As of Sept. 13, travelers now have to complete only a New Zealand Traveler Declaration and be issued a travel pass before their flight, which they’ll present — either on paper on a mobile device — at their departure airport at check-in and at customs in New Zealand.
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Travelers are still encouraged to continue coronavirus testing on the first day of arrival and five days into their trip, although it’s no longer mandatory.
Those who test positive during their visit “should report that result, seek a PCR test, and tell testing staff they have recently been overseas,” according to the Ministry of Health’s latest guidelines. Once their positive case is confirmed, they’ll will be required to undergo a seven-day isolation period.
Along with travel restrictions, New Zealand has dropped its universal mask mandate, with the exception of health-care settings. Visitors may still encounter mask requirements at special events, marae (sacred Maori meeting grounds) or businesses at the discretion of the host or owner.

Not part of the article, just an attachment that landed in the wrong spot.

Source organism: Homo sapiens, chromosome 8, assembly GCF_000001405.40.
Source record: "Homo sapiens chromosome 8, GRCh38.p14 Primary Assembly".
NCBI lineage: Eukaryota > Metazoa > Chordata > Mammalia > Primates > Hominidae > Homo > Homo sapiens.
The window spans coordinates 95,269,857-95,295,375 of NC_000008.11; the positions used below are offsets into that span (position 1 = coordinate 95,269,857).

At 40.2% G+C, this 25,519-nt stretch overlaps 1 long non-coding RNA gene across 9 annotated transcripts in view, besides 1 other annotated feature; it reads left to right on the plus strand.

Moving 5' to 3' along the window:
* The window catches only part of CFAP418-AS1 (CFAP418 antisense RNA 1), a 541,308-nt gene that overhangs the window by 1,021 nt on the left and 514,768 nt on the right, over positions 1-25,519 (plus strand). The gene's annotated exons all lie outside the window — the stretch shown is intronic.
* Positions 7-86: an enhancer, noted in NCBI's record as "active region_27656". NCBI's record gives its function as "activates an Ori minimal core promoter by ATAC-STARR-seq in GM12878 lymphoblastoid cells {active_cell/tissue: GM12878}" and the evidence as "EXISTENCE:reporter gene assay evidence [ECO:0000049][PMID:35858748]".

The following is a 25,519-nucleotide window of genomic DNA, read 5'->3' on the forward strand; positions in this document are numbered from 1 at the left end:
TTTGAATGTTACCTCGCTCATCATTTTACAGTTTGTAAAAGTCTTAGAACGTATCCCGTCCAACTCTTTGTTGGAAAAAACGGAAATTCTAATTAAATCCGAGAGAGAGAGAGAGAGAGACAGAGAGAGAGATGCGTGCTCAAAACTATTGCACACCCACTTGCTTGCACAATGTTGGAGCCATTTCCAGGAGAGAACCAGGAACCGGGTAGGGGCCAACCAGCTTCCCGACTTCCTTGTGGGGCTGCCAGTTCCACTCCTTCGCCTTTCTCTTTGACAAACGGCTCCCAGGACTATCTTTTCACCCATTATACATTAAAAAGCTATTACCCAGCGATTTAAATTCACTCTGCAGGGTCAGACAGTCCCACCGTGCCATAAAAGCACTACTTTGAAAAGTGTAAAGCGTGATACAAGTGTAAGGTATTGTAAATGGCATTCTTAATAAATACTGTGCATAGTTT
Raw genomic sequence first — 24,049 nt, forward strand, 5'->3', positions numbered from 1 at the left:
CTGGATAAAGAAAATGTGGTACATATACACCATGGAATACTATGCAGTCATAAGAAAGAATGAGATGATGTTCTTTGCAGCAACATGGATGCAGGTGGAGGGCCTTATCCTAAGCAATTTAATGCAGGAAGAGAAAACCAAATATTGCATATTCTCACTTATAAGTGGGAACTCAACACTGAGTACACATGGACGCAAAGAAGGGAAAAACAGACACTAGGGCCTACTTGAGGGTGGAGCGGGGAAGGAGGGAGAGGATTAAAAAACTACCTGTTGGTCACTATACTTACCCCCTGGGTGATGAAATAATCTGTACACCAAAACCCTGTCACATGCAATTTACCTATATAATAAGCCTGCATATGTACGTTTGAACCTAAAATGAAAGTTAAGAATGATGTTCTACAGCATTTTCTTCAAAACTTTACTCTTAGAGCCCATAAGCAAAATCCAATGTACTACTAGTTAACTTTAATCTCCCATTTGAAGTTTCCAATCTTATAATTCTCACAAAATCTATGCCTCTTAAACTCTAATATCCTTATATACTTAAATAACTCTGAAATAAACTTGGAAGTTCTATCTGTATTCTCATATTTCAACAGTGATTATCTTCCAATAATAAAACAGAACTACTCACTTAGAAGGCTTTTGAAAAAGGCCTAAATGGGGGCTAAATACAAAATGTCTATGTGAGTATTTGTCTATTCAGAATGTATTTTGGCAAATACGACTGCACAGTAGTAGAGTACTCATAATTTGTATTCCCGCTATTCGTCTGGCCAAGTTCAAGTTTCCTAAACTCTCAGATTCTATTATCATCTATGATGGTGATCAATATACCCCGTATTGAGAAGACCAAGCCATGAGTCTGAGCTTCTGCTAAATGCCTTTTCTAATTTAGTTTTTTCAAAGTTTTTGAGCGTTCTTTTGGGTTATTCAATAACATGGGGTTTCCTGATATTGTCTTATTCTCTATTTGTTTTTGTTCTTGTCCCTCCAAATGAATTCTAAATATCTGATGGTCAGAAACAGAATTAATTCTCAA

“In short, we now move on to a simple two requirements system of masks in healthcare settings and 7 days isolation for positive cases only,” Ardern said in the announcement.
The news comes ahead of the country’s peak tourism season, December through February.
“For the first time in two years we can approach summer with the much needed certainty New Zealanders and business need, helping to drive greater economic activity critical to our economic recovery,” Ardern said.
New Zealand began its incremental reopening in February, and started allowing all tourists and visa holders to enter the country as of July 31 with proof of vaccination and testing requirements.